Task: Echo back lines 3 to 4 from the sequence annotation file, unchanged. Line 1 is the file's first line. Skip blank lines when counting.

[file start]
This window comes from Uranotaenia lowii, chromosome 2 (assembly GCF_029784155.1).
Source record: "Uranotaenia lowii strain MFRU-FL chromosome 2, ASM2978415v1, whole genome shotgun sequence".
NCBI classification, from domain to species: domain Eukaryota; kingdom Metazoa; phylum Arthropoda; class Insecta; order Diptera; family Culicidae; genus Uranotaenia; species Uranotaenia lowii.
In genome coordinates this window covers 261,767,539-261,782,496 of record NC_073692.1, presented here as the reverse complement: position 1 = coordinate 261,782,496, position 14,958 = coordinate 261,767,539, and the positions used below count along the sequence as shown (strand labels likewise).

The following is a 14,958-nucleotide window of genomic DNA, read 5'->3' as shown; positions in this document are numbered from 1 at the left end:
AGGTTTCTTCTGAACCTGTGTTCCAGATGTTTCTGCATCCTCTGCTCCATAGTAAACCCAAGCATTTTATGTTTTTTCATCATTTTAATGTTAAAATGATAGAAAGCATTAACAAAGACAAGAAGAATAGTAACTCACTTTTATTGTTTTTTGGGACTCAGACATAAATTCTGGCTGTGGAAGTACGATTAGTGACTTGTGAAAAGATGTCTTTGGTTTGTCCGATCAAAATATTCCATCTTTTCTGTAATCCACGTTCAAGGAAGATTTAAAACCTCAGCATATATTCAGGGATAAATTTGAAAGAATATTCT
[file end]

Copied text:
NCBI classification, from domain to species: domain Eukaryota; kingdom Metazoa; phylum Arthropoda; class Insecta; order Diptera; family Culicidae; genus Uranotaenia; species Uranotaenia lowii.
In genome coordinates this window covers 261,767,539-261,782,496 of record NC_073692.1, presented here as the reverse complement: position 1 = coordinate 261,782,496, position 14,958 = coordinate 261,767,539, and the positions used below count along the sequence as shown (strand labels likewise).